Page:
defendant is subject to the court's personal
jurisdiction”). Venue is proper in the Northern
District under subsection (2) because, as alleged in the
complaint, “a substantial part of the events or
omissions” giving rise to Plaintiffs' fraud-related
claims occurred in this district while Defendant's
principal place of business was in Lake County. Therefore,
the Court agrees that venue would be proper in both the
Central and Northern Districts of Illinois.
Will transfer serve the convenience of the parties and
evaluating the convenience of the parties and witnesses,
courts weigh the following factors: (1) the plaintiff's
choice of forum; (2) the situs of the material events; (3)
the relative ease of access to sources of proof; (4) the
convenience of the witnesses; and (5) the convenience to the
parties of litigating in the respective forums.”
Hanover Ins. Co., 891 F.Supp.2d at 1025. “When
evaluating the convenience of a forum to the parties and
witnesses, we may consider, for example, the length and cost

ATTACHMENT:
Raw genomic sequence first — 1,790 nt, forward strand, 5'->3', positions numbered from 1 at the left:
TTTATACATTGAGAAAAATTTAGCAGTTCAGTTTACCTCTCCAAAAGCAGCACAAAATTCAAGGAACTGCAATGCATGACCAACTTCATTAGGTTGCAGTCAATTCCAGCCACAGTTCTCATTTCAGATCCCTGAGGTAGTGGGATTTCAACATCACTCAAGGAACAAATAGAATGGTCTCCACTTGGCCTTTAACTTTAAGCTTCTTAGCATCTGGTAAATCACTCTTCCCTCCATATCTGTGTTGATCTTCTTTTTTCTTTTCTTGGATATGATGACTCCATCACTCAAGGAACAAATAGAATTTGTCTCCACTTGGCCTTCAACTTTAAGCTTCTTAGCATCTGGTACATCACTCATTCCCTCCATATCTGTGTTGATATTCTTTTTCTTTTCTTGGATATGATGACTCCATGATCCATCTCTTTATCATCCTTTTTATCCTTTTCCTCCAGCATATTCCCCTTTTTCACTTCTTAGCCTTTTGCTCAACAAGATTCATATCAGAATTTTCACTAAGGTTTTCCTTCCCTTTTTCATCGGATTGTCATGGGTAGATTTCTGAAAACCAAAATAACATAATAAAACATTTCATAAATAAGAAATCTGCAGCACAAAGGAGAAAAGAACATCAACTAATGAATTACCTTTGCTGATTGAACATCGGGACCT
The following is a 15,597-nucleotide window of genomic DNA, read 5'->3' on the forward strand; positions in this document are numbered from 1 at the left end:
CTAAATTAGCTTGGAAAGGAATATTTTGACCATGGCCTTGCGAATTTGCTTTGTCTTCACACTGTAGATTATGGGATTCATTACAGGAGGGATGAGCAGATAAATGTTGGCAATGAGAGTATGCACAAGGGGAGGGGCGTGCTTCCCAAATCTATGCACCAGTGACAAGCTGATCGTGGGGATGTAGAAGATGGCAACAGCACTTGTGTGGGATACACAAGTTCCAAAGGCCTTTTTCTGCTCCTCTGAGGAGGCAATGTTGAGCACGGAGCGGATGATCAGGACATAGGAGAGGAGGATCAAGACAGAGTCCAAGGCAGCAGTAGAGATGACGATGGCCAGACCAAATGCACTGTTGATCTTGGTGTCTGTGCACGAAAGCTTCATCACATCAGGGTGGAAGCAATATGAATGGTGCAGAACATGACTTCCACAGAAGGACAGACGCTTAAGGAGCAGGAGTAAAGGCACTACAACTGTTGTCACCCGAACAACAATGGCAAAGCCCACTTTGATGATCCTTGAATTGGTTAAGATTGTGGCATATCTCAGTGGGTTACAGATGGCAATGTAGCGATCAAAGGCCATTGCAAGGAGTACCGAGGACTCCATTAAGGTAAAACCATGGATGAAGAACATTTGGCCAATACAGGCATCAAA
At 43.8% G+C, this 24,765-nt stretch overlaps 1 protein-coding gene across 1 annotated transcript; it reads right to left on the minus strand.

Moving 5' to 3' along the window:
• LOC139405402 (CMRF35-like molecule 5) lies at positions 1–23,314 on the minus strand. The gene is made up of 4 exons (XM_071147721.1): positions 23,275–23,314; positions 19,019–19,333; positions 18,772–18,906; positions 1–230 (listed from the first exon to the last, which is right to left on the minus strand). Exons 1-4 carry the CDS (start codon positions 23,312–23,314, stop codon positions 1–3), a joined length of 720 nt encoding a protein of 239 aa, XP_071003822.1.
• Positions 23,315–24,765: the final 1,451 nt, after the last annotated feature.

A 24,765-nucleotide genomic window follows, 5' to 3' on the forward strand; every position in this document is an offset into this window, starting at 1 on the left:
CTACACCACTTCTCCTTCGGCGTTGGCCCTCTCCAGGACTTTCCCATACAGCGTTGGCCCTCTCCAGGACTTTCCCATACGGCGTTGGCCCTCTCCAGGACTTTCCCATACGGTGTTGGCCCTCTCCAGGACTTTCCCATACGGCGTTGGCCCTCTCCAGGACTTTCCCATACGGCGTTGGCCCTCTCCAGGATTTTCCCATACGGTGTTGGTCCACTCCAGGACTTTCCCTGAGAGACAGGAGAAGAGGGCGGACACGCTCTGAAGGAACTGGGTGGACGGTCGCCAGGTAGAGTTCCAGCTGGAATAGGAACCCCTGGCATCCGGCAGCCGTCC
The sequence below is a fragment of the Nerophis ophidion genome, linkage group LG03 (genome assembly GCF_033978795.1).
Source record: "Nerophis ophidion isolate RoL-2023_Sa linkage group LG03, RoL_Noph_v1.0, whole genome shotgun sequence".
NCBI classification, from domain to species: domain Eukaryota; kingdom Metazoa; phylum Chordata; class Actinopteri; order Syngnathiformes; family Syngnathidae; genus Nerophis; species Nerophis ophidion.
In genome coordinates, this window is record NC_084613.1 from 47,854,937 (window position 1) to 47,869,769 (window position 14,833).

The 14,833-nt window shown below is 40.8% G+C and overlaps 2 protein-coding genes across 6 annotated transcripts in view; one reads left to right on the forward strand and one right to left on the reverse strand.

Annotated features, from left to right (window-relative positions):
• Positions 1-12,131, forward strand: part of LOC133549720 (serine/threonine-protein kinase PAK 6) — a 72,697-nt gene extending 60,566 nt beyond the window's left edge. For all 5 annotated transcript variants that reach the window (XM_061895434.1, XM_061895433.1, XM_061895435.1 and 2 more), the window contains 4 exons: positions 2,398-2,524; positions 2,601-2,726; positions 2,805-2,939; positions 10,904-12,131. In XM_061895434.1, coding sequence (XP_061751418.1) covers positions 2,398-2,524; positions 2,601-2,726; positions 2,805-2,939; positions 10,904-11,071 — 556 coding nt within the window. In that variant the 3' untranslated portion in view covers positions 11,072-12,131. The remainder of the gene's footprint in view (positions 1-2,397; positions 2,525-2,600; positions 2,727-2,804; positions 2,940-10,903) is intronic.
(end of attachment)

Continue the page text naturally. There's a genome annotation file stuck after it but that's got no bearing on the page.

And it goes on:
of travel, the number of witnesses to be called, the nature
of witnesses' testimony, and witness travel time.”
Hutchinson v. Fitzgerald Equip. Co., 2016 WL 878265,
at *4 (N.D. Ill. Mar. 8, 2016).
the “plaintiff's choice of forum is generally given
substantial weight, particularly when it is the
plaintiff's home forum.” Aldridge v. Forest
River, Inc., 436 F.Supp.2d 959, 960- 61 (N.D. Ill.
2006). That choice is entitled to less deference when
“another forum bears a stronger relationship to the
dispute or the plaintiff's choice of forum has no
connection to the material events in question.”
Id. Here, no Plaintiff resides in this district;
they reside in either Missouri or Oklahoma. The Central
District is geographically closer to Missouri than this
District. That said, Plaintiffs filed their complaint in the
district where they were allegedly induced to acquire
Defendant's shares and remain as shareholders. Thus,
Plaintiff's choice of forum is entitled to some, but not
substantial, weight given this forum's connection to the
material events of this suit.
both sides agree that the situs of material events is the
Northern District. [17, at 3; 22, at 2-3.] Defendant's
principal place of business when the alleged
misrepresentations were made and Plaintiffs purchased
Defendant's shares was the Northern District. That situs
has not ...